Handling Difficult Students: Building Teacher-Student Relationship
Every class has a couple of students who are difficult to handle. Teachers would understand, it is easy when they are not in the class. But when they are sitting in the room, they will disrupt the lesson and make you want to pull your hair out.
It is all about building a teacher-student relationship with every student, even the difficult ones. Unfortunately, the frustrations you feel dealing with difficult students can cause you to make mistakes.
Here is a guide that will help you avoid pitfalls, and hopefully turn those difficult students into your favourite ones.
- Never Argue
Arguing with your students puts you and them on equal footing. It also opens an option for other students to think it is okay to argue with the teacher or question their authority. Arguing never gives any result. It is better to use polite dialogue to converse.
- Never Force
It is quite normal for teachers to force explanations from difficult students as a form of accountability. But asking why and demanding a response from them almost always ends in resentment. And angry students who dislike their teacher never improve their classroom behaviour.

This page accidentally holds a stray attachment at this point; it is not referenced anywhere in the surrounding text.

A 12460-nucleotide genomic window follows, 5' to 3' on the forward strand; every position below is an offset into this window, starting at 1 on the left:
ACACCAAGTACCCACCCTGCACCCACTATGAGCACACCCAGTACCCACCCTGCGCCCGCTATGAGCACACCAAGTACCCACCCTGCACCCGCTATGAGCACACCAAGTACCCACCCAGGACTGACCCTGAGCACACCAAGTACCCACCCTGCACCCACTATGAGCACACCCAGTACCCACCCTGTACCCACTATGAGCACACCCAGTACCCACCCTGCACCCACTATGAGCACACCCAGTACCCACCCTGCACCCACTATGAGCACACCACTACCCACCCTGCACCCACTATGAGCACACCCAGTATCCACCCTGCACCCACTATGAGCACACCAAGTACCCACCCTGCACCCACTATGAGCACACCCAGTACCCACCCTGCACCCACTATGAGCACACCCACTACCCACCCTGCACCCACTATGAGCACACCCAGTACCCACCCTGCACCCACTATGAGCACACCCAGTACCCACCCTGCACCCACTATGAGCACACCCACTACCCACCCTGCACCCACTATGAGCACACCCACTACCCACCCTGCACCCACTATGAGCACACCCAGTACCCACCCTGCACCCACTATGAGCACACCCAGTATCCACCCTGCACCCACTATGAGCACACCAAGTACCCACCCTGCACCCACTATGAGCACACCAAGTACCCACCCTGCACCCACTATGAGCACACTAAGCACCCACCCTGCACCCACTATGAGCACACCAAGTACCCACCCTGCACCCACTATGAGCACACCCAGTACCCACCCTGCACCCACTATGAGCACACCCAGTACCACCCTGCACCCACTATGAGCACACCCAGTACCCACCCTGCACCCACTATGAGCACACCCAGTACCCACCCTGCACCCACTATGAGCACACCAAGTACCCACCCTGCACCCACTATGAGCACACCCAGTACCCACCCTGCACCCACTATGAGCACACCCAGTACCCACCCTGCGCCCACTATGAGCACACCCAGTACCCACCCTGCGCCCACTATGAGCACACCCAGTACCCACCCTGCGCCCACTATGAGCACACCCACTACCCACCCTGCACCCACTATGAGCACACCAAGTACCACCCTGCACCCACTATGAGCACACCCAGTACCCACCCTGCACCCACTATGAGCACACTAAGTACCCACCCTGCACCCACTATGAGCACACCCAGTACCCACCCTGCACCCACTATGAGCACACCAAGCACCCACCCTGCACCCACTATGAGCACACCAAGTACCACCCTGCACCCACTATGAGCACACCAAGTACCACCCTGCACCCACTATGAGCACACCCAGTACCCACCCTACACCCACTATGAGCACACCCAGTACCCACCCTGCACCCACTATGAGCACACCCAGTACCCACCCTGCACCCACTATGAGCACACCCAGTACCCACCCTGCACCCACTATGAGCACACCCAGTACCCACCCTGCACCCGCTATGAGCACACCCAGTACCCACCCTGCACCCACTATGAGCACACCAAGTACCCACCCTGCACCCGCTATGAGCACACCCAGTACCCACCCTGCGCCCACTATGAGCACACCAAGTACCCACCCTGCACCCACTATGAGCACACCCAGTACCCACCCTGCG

- No false praises
Some teachers try to shower praises on difficult students for small things thinking it would make things better. But because these students can look around at their fellow classmates and know that it’s a sham, false praise doesn’t work. Instead, give only meaningful, heartfelt praise based on true accomplishment.
- Stay calm always
When you let students get on your nerves and you lose emotional control, even if it’s just a sigh and an eye roll, you become less effective. Your likeability drops and classroom tension rises. And when difficult students discover they can push your buttons, they’ll try as often as they can.
- No misbehaviour
Ignoring misbehaviour is not a solution. Remember you have a classroom full of students who are looking at the teacher for their next move. Instead, follow your classroom management plan as it’s written. If a difficult student breaks a rule, no matter how trivial, enforce it immediately.
The Teacher-Student relationship
What if the two or three (or more) difficult students in your classroom admired you? What if they looked up to you, respected you, trusted you, and liked being in your company?
Your success in helping them change their behaviour would go through the roof, and you’d have peace in your classroom. The fact is, everything hinges on your ability to build relationships with your students.
This article has been inspired by and contains excerpts from SmartClassroomManagement.com. Read the original here.